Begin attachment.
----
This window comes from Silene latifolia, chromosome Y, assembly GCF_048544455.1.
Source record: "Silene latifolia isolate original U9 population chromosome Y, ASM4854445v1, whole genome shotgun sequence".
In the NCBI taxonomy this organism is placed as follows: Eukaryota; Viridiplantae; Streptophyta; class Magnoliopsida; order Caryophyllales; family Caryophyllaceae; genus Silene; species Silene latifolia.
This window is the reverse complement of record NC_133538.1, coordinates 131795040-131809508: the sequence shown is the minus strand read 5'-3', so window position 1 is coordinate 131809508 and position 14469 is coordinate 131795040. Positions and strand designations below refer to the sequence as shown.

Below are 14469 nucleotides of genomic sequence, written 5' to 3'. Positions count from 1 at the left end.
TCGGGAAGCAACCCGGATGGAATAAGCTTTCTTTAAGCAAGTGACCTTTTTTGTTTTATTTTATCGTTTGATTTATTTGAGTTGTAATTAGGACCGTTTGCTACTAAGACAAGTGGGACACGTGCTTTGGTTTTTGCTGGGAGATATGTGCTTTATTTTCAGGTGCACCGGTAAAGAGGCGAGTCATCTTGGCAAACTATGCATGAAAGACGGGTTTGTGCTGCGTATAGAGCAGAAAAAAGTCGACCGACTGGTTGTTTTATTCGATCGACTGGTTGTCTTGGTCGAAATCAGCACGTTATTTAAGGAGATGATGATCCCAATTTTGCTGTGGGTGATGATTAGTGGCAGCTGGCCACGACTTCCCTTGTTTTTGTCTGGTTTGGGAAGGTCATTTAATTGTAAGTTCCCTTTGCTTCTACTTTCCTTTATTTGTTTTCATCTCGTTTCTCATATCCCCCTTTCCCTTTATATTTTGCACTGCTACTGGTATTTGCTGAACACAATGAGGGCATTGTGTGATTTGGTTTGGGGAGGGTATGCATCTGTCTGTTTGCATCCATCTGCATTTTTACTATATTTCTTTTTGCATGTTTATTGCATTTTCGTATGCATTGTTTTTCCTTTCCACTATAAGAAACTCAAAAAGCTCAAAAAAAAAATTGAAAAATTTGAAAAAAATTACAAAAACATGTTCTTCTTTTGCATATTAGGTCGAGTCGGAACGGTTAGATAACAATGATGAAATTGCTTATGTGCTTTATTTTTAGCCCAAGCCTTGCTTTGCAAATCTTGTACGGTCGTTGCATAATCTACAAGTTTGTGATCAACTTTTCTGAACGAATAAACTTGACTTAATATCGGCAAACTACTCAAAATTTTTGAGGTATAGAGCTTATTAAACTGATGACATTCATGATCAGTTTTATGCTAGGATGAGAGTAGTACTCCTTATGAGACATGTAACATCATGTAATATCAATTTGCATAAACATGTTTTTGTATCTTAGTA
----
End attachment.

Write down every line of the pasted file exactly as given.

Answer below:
This window comes from Silene latifolia, chromosome Y, assembly GCF_048544455.1.
Source record: "Silene latifolia isolate original U9 population chromosome Y, ASM4854445v1, whole genome shotgun sequence".
In the NCBI taxonomy this organism is placed as follows: Eukaryota; Viridiplantae; Streptophyta; class Magnoliopsida; order Caryophyllales; family Caryophyllaceae; genus Silene; species Silene latifolia.
This window is the reverse complement of record NC_133538.1, coordinates 131795040-131809508: the sequence shown is the minus strand read 5'-3', so window position 1 is coordinate 131809508 and position 14469 is coordinate 131795040. Positions and strand designations below refer to the sequence as shown.

Below are 14469 nucleotides of genomic sequence, written 5' to 3'. Positions count from 1 at the left end.
TCGGGAAGCAACCCGGATGGAATAAGCTTTCTTTAAGCAAGTGACCTTTTTTGTTTTATTTTATCGTTTGATTTATTTGAGTTGTAATTAGGACCGTTTGCTACTAAGACAAGTGGGACACGTGCTTTGGTTTTTGCTGGGAGATATGTGCTTTATTTTCAGGTGCACCGGTAAAGAGGCGAGTCATCTTGGCAAACTATGCATGAAAGACGGGTTTGTGCTGCGTATAGAGCAGAAAAAAGTCGACCGACTGGTTGTTTTATTCGATCGACTGGTTGTCTTGGTCGAAATCAGCACGTTATTTAAGGAGATGATGATCCCAATTTTGCTGTGGGTGATGATTAGTGGCAGCTGGCCACGACTTCCCTTGTTTTTGTCTGGTTTGGGAAGGTCATTTAATTGTAAGTTCCCTTTGCTTCTACTTTCCTTTATTTGTTTTCATCTCGTTTCTCATATCCCCCTTTCCCTTTATATTTTGCACTGCTACTGGTATTTGCTGAACACAATGAGGGCATTGTGTGATTTGGTTTGGGGAGGGTATGCATCTGTCTGTTTGCATCCATCTGCATTTTTACTATATTTCTTTTTGCATGTTTATTGCATTTTCGTATGCATTGTTTTTCCTTTCCACTATAAGAAACTCAAAAAGCTCAAAAAAAAAATTGAAAAATTTGAAAAAAATTACAAAAACATGTTCTTCTTTTGCATATTAGGTCGAGTCGGAACGGTTAGATAACAATGATGAAATTGCTTATGTGCTTTATTTTTAGCCCAAGCCTTGCTTTGCAAATCTTGTACGGTCGTTGCATAATCTACAAGTTTGTGATCAACTTTTCTGAACGAATAAACTTGACTTAATATCGGCAAACTACTCAAAATTTTTGAGGTATAGAGCTTATTAAACTGATGACATTCATGATCAGTTTTATGCTAGGATGAGAGTAGTACTCCTTATGAGACATGTAACATCATGTAATATCAATTTGCATAAACATGTTTTTGTATCTTAGTA